# Overhead to Cost of Sales Ratio

## Definition

The term overhead to cost of sales ratio is used by analysts to estimate the impact overheads have on the company's cost of goods sold.  The overhead to cost of sales ratio provides company management with insights into the growth of overheads as sales increase over time.

### Calculation

Overhead to Cost of Sales Ratio = Total Overheads / Cost of Goods Sold

An increasingly popular variation of this calculation eliminates overheads from the denominator too, by including only the direct labor and materials portion of the cost of goods sold as shown below:

Overhead to Cost of Sales Ratio = Total Overheads / (Direct Labor + Direct Materials)

### Explanation

At one time, companies were concerned about their direct labor costs and how this affected the company's cost of goods sold.  As assembly line processes became more efficient and automation more prevalent, the focus shifted to overheads.

Overhead expense include costs such as depreciation or depletion, tools and equipment (non-capital), repair expenses, rent, property taxes, utilities, maintenance expenses as well as indirect labor costs and indirect materials such as rework.  Also known as the cost of goods sold, a company's cost of sales is made up of those expenses incurred when making a product, or supplying a service; this includes raw materials and direct labor.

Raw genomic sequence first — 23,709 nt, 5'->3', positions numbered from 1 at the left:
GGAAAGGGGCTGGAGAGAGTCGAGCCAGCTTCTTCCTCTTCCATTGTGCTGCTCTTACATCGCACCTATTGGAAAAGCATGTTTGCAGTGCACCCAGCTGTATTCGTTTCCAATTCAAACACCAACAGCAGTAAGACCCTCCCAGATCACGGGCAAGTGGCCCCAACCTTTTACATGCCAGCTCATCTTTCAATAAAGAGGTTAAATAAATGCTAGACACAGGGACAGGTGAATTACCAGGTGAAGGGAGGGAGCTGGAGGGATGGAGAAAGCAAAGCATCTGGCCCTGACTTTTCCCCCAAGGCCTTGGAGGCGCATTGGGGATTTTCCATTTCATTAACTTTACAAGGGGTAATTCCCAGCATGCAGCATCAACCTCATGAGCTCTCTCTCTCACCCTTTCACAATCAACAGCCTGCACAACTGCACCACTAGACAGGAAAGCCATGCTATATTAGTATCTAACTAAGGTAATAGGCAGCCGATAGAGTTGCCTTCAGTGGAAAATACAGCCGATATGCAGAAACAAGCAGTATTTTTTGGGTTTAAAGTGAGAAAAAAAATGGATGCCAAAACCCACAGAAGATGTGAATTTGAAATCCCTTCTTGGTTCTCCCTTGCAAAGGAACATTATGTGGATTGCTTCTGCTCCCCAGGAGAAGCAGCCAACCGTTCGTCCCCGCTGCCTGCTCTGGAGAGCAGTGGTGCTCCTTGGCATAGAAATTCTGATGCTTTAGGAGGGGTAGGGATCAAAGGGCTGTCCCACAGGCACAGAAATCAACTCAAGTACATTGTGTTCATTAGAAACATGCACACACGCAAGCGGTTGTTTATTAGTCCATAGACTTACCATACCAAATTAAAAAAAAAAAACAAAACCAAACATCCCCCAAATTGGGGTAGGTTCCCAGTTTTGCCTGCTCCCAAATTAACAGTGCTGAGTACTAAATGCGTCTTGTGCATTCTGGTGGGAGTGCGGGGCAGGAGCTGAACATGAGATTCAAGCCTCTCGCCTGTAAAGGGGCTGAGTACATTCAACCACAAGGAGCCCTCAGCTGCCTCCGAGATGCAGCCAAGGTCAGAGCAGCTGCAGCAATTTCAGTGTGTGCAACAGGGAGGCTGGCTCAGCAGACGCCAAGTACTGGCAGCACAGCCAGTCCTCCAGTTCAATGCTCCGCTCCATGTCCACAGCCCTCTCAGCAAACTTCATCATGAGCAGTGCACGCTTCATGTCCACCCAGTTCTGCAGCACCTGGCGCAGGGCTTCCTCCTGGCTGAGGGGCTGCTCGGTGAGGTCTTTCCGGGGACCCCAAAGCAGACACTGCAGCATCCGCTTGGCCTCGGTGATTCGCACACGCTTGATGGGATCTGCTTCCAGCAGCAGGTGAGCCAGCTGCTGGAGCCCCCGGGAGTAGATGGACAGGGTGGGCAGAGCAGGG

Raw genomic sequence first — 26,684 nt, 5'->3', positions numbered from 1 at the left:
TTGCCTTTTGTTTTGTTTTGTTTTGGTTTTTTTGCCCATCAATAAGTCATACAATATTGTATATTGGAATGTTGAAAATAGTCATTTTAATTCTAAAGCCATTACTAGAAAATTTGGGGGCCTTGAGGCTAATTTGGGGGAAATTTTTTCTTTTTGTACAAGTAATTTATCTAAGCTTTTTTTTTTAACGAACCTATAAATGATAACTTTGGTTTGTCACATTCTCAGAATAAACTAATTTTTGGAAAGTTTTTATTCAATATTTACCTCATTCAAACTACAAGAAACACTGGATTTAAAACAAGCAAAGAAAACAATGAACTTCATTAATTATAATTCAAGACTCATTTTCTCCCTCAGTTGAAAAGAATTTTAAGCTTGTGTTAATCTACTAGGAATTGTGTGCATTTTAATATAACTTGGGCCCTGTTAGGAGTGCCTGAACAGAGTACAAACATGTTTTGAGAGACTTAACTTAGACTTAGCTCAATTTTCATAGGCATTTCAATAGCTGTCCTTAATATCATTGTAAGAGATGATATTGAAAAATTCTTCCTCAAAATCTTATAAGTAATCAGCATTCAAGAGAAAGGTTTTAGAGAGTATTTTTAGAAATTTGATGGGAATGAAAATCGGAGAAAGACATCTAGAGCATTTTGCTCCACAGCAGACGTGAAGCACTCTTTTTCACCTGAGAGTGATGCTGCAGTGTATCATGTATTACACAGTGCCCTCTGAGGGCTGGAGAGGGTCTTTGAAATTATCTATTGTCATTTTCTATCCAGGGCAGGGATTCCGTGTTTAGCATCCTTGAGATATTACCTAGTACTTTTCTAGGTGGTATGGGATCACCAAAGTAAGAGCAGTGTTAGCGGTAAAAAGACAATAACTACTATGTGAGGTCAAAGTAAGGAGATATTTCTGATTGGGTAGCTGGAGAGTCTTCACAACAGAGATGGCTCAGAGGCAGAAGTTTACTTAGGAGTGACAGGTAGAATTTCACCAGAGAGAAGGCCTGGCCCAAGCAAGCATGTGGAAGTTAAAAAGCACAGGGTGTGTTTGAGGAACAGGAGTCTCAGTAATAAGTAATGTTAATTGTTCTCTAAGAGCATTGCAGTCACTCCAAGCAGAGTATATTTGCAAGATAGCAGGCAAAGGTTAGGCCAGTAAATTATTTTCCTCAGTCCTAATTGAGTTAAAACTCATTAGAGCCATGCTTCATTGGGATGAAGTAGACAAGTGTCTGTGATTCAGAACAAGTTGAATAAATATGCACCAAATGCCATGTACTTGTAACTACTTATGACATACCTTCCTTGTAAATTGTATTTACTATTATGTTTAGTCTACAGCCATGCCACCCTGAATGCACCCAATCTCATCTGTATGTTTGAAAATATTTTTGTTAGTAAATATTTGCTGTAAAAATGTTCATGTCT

Overheads now account for a large proportion of the company's cost of goods sold.  For this reason, company's carefully track the ratio of overheads to cost of sales.  While direct labor and raw materials costs will track sales volumes in the near term, overheads such as property taxes and depreciation on plant, property and equipment are relatively fixed in the short-term.  The company's management team will examine the overhead to cost of sales ratio to identify opportunities to reduce those overheads in the long-term.

### Example

Sales have been slowly declining at Company A, and the management team is concerned the fixed portion of overheads is affecting margins.  The team engaged several analysts to examine the company's overhead to cost of sales ratio over the last several years.  The analysts assembled the table below and presented it to Company A's management team.

 Year 1 Year 2 Year 3 Year 4 Year 5 Total Overhead Expenses \$6,135,000 \$6,442,000 \$6,764,000 \$7,102,000 \$7,457,000 Direct Labor \$1,678,000 \$1,670,000 \$1,547,000 \$1,497,000 \$1,442,000 Raw Materials \$3,115,000 \$3,102,000 \$2,874,000 \$2,781,000 \$2,678,000 Total Direct Labor and Materials \$4,793,000 \$4,772,000 \$4,421,000 \$4,278,000 \$4,120,000 Overhead to Cost of Sales Ratio 128% 135% 153% 166% 181%

The analysts discovered that overhead expenses were increasing by roughly 5% per year, however, the decline in sales lowered the company's direct labor and raw materials cost.  Unfortunately, the overheads that are relatively fixed in the near term were nearly 200% of the company's cost of sales.